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Help for Female Car Buyers

A few decades ago, a female car buyer might have been expected to be primarily interested in the size of the glove box and the colours of the duco and upholstery! Unscrupulous used car salesmen might have regarded a lady buyer as ‘fair game’ and hoped she didn’t have a male friend!

Today, women are every bit as astute and knowledgeable as their male counterparts about most of the important features of a vehicle and how to buy safely. Many are excellent price negotiators! Some even have quite detailed mechanical knowledge.

Despite their knowledge, however, ladies often find the process of inspecting vehicles and dealing with car salesmen quite daunting. And both men and women can benefit from a few pointers on how to get the best possible deal.

1. List your needs, and consider which features are most important to you. Then research to find out which cars come closest to your ideal. The World Wide Web provides a wealth of information to help you compare safety features, fuel economy, overall running costs, and general performance. Look on forums for comments from owners of the brand and model you are considering. If you see someone stepping out of a parked car like the one you are thinking of buying, ask them how they find it. Most people love to talk about their car, and are pleased to offer you helpful information!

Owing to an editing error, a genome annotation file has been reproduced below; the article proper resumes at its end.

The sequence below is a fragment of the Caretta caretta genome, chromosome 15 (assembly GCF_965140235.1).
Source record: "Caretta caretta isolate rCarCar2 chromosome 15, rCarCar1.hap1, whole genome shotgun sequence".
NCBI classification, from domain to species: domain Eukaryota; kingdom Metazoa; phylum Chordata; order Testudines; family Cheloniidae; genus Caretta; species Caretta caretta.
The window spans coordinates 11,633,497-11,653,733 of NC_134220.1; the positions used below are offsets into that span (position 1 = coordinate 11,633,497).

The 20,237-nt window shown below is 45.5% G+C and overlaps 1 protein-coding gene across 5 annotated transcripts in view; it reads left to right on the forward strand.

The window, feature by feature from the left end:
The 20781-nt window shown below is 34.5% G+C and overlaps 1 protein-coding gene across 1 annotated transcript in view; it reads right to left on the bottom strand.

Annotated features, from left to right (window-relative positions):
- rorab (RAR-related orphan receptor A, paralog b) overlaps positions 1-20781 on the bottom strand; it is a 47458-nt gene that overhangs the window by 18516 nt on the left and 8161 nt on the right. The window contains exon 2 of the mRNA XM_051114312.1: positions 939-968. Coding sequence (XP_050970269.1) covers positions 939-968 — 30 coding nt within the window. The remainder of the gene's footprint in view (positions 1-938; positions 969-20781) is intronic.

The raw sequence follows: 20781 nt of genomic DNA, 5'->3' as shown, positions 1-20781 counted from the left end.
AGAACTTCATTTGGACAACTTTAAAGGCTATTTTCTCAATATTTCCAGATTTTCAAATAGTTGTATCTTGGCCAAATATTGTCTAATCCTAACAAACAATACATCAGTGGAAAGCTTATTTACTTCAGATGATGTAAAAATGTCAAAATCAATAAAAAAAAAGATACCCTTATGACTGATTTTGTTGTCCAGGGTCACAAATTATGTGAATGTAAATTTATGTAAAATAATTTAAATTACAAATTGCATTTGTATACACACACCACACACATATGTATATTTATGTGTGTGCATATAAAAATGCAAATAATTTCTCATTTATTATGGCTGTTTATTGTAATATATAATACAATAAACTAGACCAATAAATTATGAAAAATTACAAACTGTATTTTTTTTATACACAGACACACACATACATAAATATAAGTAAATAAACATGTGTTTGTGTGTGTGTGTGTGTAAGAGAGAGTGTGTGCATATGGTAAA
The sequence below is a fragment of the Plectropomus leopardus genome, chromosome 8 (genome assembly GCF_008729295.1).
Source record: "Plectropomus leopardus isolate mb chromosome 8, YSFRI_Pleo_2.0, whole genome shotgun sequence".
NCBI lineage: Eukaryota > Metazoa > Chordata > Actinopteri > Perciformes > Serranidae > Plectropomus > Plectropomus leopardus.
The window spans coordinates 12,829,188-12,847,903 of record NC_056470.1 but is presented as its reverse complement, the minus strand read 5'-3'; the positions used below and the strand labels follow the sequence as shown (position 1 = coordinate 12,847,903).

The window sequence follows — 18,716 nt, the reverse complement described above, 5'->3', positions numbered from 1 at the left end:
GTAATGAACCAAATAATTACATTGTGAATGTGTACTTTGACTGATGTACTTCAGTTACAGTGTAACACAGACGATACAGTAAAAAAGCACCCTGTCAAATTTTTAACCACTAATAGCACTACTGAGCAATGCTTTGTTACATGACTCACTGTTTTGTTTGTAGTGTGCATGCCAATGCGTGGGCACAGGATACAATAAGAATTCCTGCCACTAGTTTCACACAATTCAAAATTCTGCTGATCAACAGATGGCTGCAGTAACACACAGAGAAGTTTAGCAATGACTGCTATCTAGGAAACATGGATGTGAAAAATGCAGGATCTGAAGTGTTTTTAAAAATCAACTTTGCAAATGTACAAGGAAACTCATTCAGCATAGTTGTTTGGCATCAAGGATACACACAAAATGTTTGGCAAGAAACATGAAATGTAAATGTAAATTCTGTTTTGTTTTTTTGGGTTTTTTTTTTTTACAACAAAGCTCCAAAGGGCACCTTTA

2. Find out what the car you want is really worth by visiting sites like Redbook & NRMA’s Carwise. These sites provide price guides for different makes and models depending on age, condition, and kilometres travelled. Remember that special features and accessories, a better brand of tyre, remaining registration, and the general condition of the vehicle affect its value, and Redbook doesn’t necessarily consider all of these factors. Also, Redbook is more accurate for common makes and models. Rarer vehicle types are harder to value accurately.

3. If possible, take a friend with you when shopping for cars to keep you level-headed. Be careful not to be blinded by snazzy sales pitches. And avoid any temptation to be influenced by a salesman’s charm or good looks!

4. Ask about price, warranty, and what the dealer will offer as a trade on your old car (if you have one). Be sure to query the dealer about any hidden costs. Demand a "drive away, no more to pay" price, even on a used car. Check what accessories are fitted or offered.

5. Take the car for test drive, and make sure you test it up and down hills, on straight stretches, around bends and over speed humps, and in heavy traffic. If possible, test it on a stretch of rougher road, particularly if you are likely to be driving it on rough surfaces. Ask the seller about safety features and any special performance features like special gearing for driving in snow or pulling out of bogs.